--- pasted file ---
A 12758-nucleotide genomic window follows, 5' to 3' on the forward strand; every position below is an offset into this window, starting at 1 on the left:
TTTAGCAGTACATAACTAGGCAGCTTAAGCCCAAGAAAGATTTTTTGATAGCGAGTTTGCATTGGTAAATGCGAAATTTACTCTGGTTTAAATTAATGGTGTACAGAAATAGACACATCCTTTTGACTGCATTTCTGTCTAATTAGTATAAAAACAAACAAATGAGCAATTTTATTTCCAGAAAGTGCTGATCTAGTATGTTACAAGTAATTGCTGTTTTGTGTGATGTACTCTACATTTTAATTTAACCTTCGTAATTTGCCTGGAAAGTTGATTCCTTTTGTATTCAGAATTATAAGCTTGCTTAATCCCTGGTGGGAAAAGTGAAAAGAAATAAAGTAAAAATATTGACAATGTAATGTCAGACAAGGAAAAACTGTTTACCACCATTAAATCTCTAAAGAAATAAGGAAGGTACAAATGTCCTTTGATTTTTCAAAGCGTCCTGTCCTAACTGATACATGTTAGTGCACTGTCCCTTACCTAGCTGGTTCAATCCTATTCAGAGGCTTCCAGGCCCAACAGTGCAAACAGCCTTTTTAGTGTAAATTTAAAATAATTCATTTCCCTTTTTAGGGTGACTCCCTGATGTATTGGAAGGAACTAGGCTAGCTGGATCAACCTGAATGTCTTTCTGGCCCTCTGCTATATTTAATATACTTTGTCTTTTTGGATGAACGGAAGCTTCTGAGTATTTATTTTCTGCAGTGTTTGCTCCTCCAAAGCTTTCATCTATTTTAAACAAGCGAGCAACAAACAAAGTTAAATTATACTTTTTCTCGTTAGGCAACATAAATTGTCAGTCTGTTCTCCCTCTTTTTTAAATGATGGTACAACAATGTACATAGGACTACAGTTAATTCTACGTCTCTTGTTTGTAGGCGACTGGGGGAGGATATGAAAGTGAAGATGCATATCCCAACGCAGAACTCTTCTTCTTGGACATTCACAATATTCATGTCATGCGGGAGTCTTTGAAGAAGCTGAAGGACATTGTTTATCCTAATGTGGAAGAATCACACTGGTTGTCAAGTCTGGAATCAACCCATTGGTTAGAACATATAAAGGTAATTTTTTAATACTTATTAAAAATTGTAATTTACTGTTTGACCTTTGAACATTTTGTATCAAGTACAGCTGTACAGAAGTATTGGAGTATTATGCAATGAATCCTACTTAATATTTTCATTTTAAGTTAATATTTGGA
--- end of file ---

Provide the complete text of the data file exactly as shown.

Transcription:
A 12758-nucleotide genomic window follows, 5' to 3' on the forward strand; every position below is an offset into this window, starting at 1 on the left:
TTTAGCAGTACATAACTAGGCAGCTTAAGCCCAAGAAAGATTTTTTGATAGCGAGTTTGCATTGGTAAATGCGAAATTTACTCTGGTTTAAATTAATGGTGTACAGAAATAGACACATCCTTTTGACTGCATTTCTGTCTAATTAGTATAAAAACAAACAAATGAGCAATTTTATTTCCAGAAAGTGCTGATCTAGTATGTTACAAGTAATTGCTGTTTTGTGTGATGTACTCTACATTTTAATTTAACCTTCGTAATTTGCCTGGAAAGTTGATTCCTTTTGTATTCAGAATTATAAGCTTGCTTAATCCCTGGTGGGAAAAGTGAAAAGAAATAAAGTAAAAATATTGACAATGTAATGTCAGACAAGGAAAAACTGTTTACCACCATTAAATCTCTAAAGAAATAAGGAAGGTACAAATGTCCTTTGATTTTTCAAAGCGTCCTGTCCTAACTGATACATGTTAGTGCACTGTCCCTTACCTAGCTGGTTCAATCCTATTCAGAGGCTTCCAGGCCCAACAGTGCAAACAGCCTTTTTAGTGTAAATTTAAAATAATTCATTTCCCTTTTTAGGGTGACTCCCTGATGTATTGGAAGGAACTAGGCTAGCTGGATCAACCTGAATGTCTTTCTGGCCCTCTGCTATATTTAATATACTTTGTCTTTTTGGATGAACGGAAGCTTCTGAGTATTTATTTTCTGCAGTGTTTGCTCCTCCAAAGCTTTCATCTATTTTAAACAAGCGAGCAACAAACAAAGTTAAATTATACTTTTTCTCGTTAGGCAACATAAATTGTCAGTCTGTTCTCCCTCTTTTTTAAATGATGGTACAACAATGTACATAGGACTACAGTTAATTCTACGTCTCTTGTTTGTAGGCGACTGGGGGAGGATATGAAAGTGAAGATGCATATCCCAACGCAGAACTCTTCTTCTTGGACATTCACAATATTCATGTCATGCGGGAGTCTTTGAAGAAGCTGAAGGACATTGTTTATCCTAATGTGGAAGAATCACACTGGTTGTCAAGTCTGGAATCAACCCATTGGTTAGAACATATAAAGGTAATTTTTTAATACTTATTAAAAATTGTAATTTACTGTTTGACCTTTGAACATTTTGTATCAAGTACAGCTGTACAGAAGTATTGGAGTATTATGCAATGAATCCTACTTAATATTTTCATTTTAAGTTAATATTTGGA